The faces in the frame

The following tale is a relatively tame ghost story which is guaranteed to be forgotten until you are next home alone

It had been a long day, wearily John dragged his feet upward. Stumbling forward a loose stone clattered downward, shattering with a piercing crack it spun off into a wisp of cloud and downward into the unknown. The sun was low in the sky, his batteries were low on the old head torch in his bag but the summit was so close…

The cairn stood ahead, the cloud had descended as fast as the twilight darkness. Tapping the top with a thud of numb gloved fingers on frosted stone John abruptly turned around. Nervous he begun at a swift jog, his wife had arranged to meet him at the car in a few hours, he was late.

Passing cairn after cairn through the thickening mist john begun to descend, it was nearly dark but the head torch remained in the bag bouncing freely on his back. Slipping John went head first into a large muddy embankment… choking he spat out a clump of moss, “Time for the torch” he spluttered to himself.

It was as John stood up that two events occurred both more frightening than the last. Ahead a shadow moved… growing closer and fast. Panicking John froze, unable to move. The beam of  his torch flickered vainly against the mist, the shadow grew closer…. he muttered a whimper….A Red Deer trotted out of the cloud. Gasping with relief and awe at the majestic size of the beast it was at that moment John realised he was lost.

Darkness was upon him, the path had vanished as quickly as the startled deer. John was afraid but an experienced hiker did not loose his calm, pacing slowly downslope he aimed for a valley below. He knew that in that valley was a river and on that river was a bridge and his wife waiting with a warm tea and a comfortable car ride home.

Little did John know he had descended the wrong side of the mountain. Three hours John spent wandering the mist, the dimming beam of the torch flickered, occasionally he caught shadows around him. They lurked just at the edge of the beam in utter silence “Its just the beam flickering” he repeated to himself in a hushed voice. Reaching the flat valley floor and to Johns horror there was no river… now beginning to panic to the point of fear john turned downhill and marched…out of the mist a giant object appeared before him.

Crumbled stonework, rusted iron stakes and a tattered red corrugated iron roof. A Bothy! Unable to believe his good fortune John hardly noticed the eery creak of the wooden door pierce the deafening silence inside. Disappointed he realised he was alone for the night, but it was better than the hill. He would wait until  morning and the mist had cleared before returning to the car. His head-torch was almost dead, in the corner of the room was a Tilly lantern. With a strike and a puff of paraffin the room was bathed in warm light. Exhausted John sat up from the bed to which he had collapsed upon and peered into the room. To his horror ever wall was decorated with paintings.   Each painting bore demonic depictions of portraits. Pale ghostly skin and yellowed pointed teeth, some had blood around their lips. Wide black eyes seemed to swallow all the light from the lantern into their gaze and a matted grey hair creeped bedraggled across  their bony cheeks. Each painting was more horrible than the last, John was terrified. Throwing his bag over his head he curled up on the bench and for the rest of the night in the bothy tried to sleep ignoring the paintings around him…the lantern remained lit.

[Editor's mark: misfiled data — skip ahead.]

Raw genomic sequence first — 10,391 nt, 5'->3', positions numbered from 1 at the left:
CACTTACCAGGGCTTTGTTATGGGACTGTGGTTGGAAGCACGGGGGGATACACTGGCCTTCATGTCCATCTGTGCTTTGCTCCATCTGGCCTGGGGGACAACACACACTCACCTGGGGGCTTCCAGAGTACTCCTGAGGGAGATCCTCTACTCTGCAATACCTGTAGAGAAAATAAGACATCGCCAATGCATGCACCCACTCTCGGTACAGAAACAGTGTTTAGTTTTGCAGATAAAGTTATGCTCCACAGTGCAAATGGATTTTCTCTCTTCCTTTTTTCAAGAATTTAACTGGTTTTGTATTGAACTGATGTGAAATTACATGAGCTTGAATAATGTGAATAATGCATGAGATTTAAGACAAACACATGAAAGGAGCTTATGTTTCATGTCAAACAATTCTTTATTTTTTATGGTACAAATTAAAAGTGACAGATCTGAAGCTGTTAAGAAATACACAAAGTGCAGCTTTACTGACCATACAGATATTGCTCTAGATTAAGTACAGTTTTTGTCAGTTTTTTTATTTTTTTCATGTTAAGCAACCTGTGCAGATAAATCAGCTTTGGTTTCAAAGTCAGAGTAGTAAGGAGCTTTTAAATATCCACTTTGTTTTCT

Warm sunlight crept upon Johns bare arm, it raised the hairs up with a reassuring radiation that could mean only one thing. Morning had arrived. The hiss of the Tilly lantern had stopped, and from beneath his bag John could feel from the warmth that the mist had gone, it was all ok he would be alright.

Taking the bag from his head John let out an ear piercing scream!! Leaping from the bed John ran…leaving his bag and all he had behind him. Leaving no time to even put on his boots John ran into the moors…

Official reports say that John was picked up by the Mountain Rescue two days later.

Alerted by Johns wife the rescue team found John in “severe shock” alone in the moors over 20km from the bothy.

He was physically stable but would only repeat the following words over and over…

“There were only windows……”

6 Comments on “The faces in the frame

  1. Pingback: 5 Ways to liven up a hut register « willcopestakemedia

  2. I like the valuable info you supply in your articles. I’ll bookmark your blog and take a look at once more right here regularly. I am quite certain I will learn many new stuff right here! Best of luck for the following!

  3. What’s up, after reading this amazing paragraph i am too delighted to share my experience here with mates.

    • I cursed the person who told it to me, I cannot sleep in a bothy alone now and not at least once check the windows before bed. Its a great thing to write in hut books too …personalised to each hut of course 😉

  4. Pingback: Cross Country | WillCopestakeMedia

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